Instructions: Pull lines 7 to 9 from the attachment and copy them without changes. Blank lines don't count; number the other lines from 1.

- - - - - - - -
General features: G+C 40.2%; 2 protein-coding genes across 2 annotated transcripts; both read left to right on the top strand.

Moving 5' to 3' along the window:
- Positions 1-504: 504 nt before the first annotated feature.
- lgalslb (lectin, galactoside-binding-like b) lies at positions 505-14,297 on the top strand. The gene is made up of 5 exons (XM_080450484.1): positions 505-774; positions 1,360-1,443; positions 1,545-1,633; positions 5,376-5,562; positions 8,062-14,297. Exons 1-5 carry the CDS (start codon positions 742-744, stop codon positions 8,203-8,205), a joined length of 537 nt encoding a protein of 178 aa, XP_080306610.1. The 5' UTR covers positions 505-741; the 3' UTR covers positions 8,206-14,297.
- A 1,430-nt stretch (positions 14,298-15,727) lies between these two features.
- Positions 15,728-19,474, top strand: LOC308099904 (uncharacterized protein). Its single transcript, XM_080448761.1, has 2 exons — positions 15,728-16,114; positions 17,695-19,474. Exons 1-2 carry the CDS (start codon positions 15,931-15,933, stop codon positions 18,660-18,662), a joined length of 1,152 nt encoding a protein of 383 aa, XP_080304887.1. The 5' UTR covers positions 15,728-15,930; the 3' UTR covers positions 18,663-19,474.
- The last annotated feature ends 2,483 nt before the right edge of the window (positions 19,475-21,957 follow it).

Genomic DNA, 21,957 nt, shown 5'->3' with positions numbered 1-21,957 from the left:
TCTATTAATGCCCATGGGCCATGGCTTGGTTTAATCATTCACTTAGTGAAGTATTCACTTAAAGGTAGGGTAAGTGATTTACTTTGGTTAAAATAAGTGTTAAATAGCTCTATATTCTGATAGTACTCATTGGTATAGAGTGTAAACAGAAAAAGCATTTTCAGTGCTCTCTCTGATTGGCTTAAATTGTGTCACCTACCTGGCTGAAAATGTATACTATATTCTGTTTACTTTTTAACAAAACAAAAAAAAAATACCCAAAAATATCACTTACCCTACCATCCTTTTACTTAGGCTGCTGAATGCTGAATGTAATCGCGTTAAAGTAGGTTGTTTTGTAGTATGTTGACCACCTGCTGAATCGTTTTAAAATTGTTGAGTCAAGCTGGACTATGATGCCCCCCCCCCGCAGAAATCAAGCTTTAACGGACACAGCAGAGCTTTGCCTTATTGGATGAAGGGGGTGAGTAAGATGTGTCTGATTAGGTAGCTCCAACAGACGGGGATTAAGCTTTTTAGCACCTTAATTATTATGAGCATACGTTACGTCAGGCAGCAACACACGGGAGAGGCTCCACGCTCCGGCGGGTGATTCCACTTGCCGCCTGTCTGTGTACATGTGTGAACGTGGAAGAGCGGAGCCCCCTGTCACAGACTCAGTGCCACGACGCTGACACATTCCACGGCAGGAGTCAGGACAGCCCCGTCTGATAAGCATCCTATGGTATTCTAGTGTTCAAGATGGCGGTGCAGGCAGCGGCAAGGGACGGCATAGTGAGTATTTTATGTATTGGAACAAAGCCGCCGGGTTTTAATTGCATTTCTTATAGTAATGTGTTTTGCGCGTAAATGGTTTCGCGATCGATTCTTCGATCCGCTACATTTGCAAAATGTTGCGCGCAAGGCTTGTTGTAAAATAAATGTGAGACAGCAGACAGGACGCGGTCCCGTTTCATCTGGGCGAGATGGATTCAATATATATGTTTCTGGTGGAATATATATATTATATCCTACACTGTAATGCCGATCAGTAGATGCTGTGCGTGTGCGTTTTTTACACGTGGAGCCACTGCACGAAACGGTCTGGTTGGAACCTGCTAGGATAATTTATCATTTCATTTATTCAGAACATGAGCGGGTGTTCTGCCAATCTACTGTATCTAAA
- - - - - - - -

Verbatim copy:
- The last annotated feature ends 2,483 nt before the right edge of the window (positions 19,475-21,957 follow it).

Genomic DNA, 21,957 nt, shown 5'->3' with positions numbered 1-21,957 from the left:
TCTATTAATGCCCATGGGCCATGGCTTGGTTTAATCATTCACTTAGTGAAGTATTCACTTAAAGGTAGGGTAAGTGATTTACTTTGGTTAAAATAAGTGTTAAATAGCTCTATATTCTGATAGTACTCATTGGTATAGAGTGTAAACAGAAAAAGCATTTTCAGTGCTCTCTCTGATTGGCTTAAATTGTGTCACCTACCTGGCTGAAAATGTATACTATATTCTGTTTACTTTTTAACAAAACAAAAAAAAAATACCCAAAAATATCACTTACCCTACCATCCTTTTACTTAGGCTGCTGAATGCTGAATGTAATCGCGTTAAAGTAGGTTGTTTTGTAGTATGTTGACCACCTGCTGAATCGTTTTAAAATTGTTGAGTCAAGCTGGACTATGATGCCCCCCCCCCGCAGAAATCAAGCTTTAACGGACACAGCAGAGCTTTGCCTTATTGGATGAAGGGGGTGAGTAAGATGTGTCTGATTAGGTAGCTCCAACAGACGGGGATTAAGCTTTTTAGCACCTTAATTATTATGAGCATACGTTACGTCAGGCAGCAACACACGGGAGAGGCTCCACGCTCCGGCGGGTGATTCCACTTGCCGCCTGTCTGTGTACATGTGTGAACGTGGAAGAGCGGAGCCCCCTGTCACAGACTCAGTGCCACGACGCTGACACATTCCACGGCAGGAGTCAGGACAGCCCCGTCTGATAAGCATCCTATGGTATTCTAGTGTTCAAGATGGCGGTGCAGGCAGCGGCAAGGGACGGCATAGTGAGTATTTTATGTATTGGAACAAAGCCGCCGGGTTTTAATTGCATTTCTTATAGTAATGTGTTTTGCGCGTAAATGGTTTCGCGATCGATTCTTCGATCCGCTACATTTGCAAAATGTTGCGCGCAAGGCTTGTTGTAAAATAAATGTGAGACAGCAGACAGGACGCGGTCCCGTTTCATCTGGGCGAGATGGATTCAATATATATGTTTCTGGTGGAATATATATATTATATCCTACACTGTAATGCCGATCAGTAGATGCTGTGCGTGTGCGTTTTTTACACGTGGAGCCACTGCACGAAACGGTCTGGTTGGAACCTGCTAGGATAATTTATCATTTCATTTATTCAGAACATGAGCGGGTGTTCTGCCAATCTACTGTATCTAAA